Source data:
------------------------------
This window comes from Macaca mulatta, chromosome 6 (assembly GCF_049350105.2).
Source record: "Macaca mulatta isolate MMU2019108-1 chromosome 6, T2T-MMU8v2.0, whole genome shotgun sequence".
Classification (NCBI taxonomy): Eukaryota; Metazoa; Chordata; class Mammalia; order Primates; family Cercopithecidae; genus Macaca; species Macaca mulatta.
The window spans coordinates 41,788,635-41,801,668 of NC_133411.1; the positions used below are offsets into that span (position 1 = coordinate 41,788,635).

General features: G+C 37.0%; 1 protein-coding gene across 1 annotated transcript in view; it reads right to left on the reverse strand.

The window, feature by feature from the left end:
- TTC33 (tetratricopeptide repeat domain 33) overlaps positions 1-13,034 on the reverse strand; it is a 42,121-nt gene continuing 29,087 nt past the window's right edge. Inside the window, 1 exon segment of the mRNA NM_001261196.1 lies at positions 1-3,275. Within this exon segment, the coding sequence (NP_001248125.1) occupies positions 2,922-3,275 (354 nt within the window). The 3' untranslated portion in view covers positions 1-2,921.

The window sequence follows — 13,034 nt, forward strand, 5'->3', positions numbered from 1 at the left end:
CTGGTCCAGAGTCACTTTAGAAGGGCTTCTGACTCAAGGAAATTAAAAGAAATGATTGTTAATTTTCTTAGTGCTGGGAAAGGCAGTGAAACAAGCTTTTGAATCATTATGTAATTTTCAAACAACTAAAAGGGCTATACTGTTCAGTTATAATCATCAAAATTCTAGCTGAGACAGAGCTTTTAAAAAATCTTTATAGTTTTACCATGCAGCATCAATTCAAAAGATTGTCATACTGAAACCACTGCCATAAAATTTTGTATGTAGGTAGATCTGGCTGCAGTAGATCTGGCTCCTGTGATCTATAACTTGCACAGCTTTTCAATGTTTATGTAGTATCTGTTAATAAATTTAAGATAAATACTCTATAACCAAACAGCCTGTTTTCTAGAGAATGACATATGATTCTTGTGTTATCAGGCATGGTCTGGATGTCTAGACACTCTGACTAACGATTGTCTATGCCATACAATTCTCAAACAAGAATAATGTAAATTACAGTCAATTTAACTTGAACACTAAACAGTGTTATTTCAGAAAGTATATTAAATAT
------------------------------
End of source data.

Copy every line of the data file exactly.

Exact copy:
This window comes from Macaca mulatta, chromosome 6 (assembly GCF_049350105.2).
Source record: "Macaca mulatta isolate MMU2019108-1 chromosome 6, T2T-MMU8v2.0, whole genome shotgun sequence".
Classification (NCBI taxonomy): Eukaryota; Metazoa; Chordata; class Mammalia; order Primates; family Cercopithecidae; genus Macaca; species Macaca mulatta.
The window spans coordinates 41,788,635-41,801,668 of NC_133411.1; the positions used below are offsets into that span (position 1 = coordinate 41,788,635).

General features: G+C 37.0%; 1 protein-coding gene across 1 annotated transcript in view; it reads right to left on the reverse strand.

The window, feature by feature from the left end:
- TTC33 (tetratricopeptide repeat domain 33) overlaps positions 1-13,034 on the reverse strand; it is a 42,121-nt gene continuing 29,087 nt past the window's right edge. Inside the window, 1 exon segment of the mRNA NM_001261196.1 lies at positions 1-3,275. Within this exon segment, the coding sequence (NP_001248125.1) occupies positions 2,922-3,275 (354 nt within the window). The 3' untranslated portion in view covers positions 1-2,921.

The window sequence follows — 13,034 nt, forward strand, 5'->3', positions numbered from 1 at the left end:
CTGGTCCAGAGTCACTTTAGAAGGGCTTCTGACTCAAGGAAATTAAAAGAAATGATTGTTAATTTTCTTAGTGCTGGGAAAGGCAGTGAAACAAGCTTTTGAATCATTATGTAATTTTCAAACAACTAAAAGGGCTATACTGTTCAGTTATAATCATCAAAATTCTAGCTGAGACAGAGCTTTTAAAAAATCTTTATAGTTTTACCATGCAGCATCAATTCAAAAGATTGTCATACTGAAACCACTGCCATAAAATTTTGTATGTAGGTAGATCTGGCTGCAGTAGATCTGGCTCCTGTGATCTATAACTTGCACAGCTTTTCAATGTTTATGTAGTATCTGTTAATAAATTTAAGATAAATACTCTATAACCAAACAGCCTGTTTTCTAGAGAATGACATATGATTCTTGTGTTATCAGGCATGGTCTGGATGTCTAGACACTCTGACTAACGATTGTCTATGCCATACAATTCTCAAACAAGAATAATGTAAATTACAGTCAATTTAACTTGAACACTAAACAGTGTTATTTCAGAAAGTATATTAAATAT